The Second Time Around
Robert L. Wichterman
Robert L. Wichterman writes from Lancaster, PA.
How many Americans are aware that the current action in Iraq and Afghanistan is our second undeclared war against radical Islam?
The first confrontation began in 1790, with the Barbary pirates demanding that the new United States pay them "tribute" to not attack our commercial shipping in the Mediterranean. These Muslim marauders were from Morocco, Tripoli, Tunis, and Algiers. The future presidents, Thomas Jefferson and John Adams, who were serving as European ambassadors at the time, attempted to negotiate with a representative from Tripoli, and were told that:
The Koran demanded that all nations acknowledge Islamic authority. If they did not comply and pay, it was the Muslim's right and duty to make war upon whomever they could find, and make slaves of all they take as prisoners.
The United States thus paid 20 percent of its annual revenue to these Barbary States.
In 1801, President Jefferson bypassed Congress, knowing they would not vote for a declaration of war, and ordered "a policing action" (as with the Korean War), in order to end those states' aggression. Our Consul in Tunis had warned him, "In the Middle East, power alone is respected, and the only language they would understand is terror." Nothing has changed.
The Marine Corps' hymn tells of their contribution to our victory with the line, "to the shores of Tripoli." A regiment of U.S. Marines had marched over 100 miles across the desert to attack Tripoli from the land, while our Navy blockaded and bombarded the city from the harbor. From 1802-05, it cost us $3 million to defeat them. We also earned the respect of the European nations, many of whom were still paying them "tribute."
Over 200 years have passed, and the militant Islamists have not altered their beliefs one whit. We are still confronted with their efforts to undermine and subjugate our system of law and order, and replace it with their theocratic dictatorship.
To those who would bring our military home from the Middle East tomorrow, an inconvenient truth is that in late February, 1998, Osama bin Laden, and four other caliphs, issued a Fatwa -- declaration of war -- against the United States. Muslims everywhere were to kill Americans if we did not remove our military from Saudi Arabia and Kuwait, and end our Air Force's domination of Iraqi air space. In addition, we also had to terminate our unequivocal support of Israel.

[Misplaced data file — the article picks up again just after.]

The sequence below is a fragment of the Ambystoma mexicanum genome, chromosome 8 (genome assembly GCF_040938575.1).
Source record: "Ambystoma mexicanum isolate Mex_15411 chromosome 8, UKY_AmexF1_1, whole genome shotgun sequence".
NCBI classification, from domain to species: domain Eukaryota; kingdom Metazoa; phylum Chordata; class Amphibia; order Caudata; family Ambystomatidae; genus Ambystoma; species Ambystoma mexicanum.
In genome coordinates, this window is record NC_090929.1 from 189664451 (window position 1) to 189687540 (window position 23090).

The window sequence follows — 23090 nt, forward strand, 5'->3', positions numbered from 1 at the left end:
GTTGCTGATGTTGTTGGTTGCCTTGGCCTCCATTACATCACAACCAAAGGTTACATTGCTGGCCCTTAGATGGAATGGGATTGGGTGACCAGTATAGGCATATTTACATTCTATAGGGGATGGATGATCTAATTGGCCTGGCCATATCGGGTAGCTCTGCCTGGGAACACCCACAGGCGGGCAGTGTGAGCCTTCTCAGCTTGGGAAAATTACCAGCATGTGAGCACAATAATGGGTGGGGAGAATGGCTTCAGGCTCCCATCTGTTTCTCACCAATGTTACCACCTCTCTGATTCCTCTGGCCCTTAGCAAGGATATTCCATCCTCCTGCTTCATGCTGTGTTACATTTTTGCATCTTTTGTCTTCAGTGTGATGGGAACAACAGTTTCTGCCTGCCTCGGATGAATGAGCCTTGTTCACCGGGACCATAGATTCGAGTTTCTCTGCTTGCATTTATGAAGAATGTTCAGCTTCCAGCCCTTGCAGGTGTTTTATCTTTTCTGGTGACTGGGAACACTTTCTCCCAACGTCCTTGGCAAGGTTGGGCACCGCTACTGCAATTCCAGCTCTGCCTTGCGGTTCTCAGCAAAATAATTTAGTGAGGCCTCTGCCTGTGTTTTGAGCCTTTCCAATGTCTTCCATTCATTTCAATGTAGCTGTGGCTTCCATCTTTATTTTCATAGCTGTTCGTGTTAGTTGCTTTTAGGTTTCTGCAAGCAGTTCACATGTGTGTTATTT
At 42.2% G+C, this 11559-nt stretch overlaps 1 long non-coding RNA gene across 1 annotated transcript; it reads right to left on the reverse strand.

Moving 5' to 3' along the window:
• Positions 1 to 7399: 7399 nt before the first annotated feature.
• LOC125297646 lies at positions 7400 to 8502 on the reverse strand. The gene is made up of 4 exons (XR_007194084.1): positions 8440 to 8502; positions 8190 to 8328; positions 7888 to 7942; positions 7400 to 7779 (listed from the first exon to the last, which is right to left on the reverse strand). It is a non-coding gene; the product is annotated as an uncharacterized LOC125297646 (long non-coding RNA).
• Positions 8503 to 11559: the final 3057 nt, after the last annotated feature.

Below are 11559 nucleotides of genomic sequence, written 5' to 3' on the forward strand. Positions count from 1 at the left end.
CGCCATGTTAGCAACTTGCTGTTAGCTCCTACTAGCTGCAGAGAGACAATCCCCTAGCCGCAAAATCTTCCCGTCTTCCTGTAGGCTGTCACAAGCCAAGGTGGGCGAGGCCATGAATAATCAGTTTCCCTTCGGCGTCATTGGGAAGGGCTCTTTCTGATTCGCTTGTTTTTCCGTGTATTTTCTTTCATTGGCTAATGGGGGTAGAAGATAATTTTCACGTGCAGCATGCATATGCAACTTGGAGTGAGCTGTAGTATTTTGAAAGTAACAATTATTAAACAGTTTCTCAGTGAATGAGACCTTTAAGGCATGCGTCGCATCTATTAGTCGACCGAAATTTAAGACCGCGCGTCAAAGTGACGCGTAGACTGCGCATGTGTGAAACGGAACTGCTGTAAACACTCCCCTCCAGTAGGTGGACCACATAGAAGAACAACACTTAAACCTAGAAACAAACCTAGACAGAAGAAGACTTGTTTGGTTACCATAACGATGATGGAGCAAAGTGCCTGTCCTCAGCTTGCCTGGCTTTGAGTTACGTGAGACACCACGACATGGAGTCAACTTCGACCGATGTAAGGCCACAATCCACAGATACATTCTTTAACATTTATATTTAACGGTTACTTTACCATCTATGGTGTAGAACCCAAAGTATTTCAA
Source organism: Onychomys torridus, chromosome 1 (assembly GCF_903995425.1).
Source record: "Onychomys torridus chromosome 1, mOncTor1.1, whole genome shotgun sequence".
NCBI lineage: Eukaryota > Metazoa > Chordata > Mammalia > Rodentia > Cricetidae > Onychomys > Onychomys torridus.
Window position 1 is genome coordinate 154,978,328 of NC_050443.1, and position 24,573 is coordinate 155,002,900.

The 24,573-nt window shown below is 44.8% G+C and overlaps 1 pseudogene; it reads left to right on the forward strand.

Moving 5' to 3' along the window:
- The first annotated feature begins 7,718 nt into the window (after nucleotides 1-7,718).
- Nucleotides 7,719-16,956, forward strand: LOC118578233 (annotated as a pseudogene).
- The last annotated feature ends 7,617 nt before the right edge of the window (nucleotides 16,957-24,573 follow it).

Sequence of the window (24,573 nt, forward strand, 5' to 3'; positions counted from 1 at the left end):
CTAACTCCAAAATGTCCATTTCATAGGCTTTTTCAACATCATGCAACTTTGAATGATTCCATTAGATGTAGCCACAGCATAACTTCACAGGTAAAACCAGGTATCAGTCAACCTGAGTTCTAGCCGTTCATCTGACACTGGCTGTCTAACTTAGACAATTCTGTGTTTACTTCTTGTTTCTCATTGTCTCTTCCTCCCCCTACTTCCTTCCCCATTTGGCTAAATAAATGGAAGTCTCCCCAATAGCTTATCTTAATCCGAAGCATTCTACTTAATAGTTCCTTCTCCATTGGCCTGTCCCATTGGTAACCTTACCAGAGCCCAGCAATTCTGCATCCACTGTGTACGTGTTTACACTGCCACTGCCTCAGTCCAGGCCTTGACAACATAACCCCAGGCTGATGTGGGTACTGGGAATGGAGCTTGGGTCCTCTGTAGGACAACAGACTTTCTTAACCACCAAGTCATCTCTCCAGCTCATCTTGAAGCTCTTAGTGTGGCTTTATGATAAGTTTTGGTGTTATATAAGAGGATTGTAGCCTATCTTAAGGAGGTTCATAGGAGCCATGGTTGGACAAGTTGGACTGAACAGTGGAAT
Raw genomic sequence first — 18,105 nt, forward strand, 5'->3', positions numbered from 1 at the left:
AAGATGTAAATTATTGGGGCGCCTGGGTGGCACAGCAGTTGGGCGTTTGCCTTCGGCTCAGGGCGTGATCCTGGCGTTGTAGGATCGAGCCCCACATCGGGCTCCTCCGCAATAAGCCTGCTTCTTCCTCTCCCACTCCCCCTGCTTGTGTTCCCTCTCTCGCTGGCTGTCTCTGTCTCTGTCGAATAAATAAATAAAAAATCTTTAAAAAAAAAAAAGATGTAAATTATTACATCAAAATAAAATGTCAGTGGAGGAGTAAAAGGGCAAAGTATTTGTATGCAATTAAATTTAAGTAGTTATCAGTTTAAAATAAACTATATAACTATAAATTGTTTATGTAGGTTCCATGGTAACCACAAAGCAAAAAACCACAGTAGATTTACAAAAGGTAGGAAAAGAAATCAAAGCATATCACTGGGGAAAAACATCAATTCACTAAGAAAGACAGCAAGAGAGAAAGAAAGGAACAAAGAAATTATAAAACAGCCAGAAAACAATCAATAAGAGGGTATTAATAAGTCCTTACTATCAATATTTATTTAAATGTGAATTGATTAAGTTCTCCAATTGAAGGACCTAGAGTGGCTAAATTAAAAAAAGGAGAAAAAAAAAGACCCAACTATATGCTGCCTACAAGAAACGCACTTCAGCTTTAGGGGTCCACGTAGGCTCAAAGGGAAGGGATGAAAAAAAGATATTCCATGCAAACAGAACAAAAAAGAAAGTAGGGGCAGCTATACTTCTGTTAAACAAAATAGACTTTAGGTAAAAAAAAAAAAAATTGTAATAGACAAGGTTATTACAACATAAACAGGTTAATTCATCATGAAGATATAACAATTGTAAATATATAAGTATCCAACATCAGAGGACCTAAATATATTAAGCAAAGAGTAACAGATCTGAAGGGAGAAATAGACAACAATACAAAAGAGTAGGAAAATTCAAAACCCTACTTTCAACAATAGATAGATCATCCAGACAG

Al Qaeda subsequently bombed several of our embassies in Africa and Riyadh, Saudi Arabia, plus the U.S.S. Cole in Southern Yemen. Then, on 9/11, they hi-jacked four airplanes, and attacked us in New York City and Washington, DC, hitting the Twin Towers of The World Trade Center, and the Pentagon. Had it not been for the heroic actions of the passengers on Flight 93, which crashed in Somerset County, PA, there may have been more devastation in our nation's capital. Those who believe that radical Islam will allow us to exist in peace, if we will only pull our forces out of Afghanistan and Iraq, are making a fundamental, and possibly costly, mistake.
It is clear that the elite news media of the West is attempting to persuade the U.S.-led coalition to leave Iraq as rapidly as possible. This goal distresses our friends and allies, while it allows al Qaeda and Hezbollah to be more confident.
Cal Thomas quoted Benjamin Netanyahu, the former Israeli Prime Minister, who had testified before a House committee: "What is at stake today," he warned soberly, "is nothing less than the survival of our civilization. Our values are hated with an unmatched fanaticism, which seeks to destroy our societies, and our way of life."
Therefore, be careful what you wish for; you may get it. *
"Imagine this war as a sort of grotesque race. The jihadists and sectarians win if they can kill enough Americans to demoralize us enough that we flee before Iraqis and Afghans stabilize their newfound freedom. They lose if they can't. Prosperity, security, and liberty are the death knell to radical Islam. It's that elemental. --Victor Davis Hanson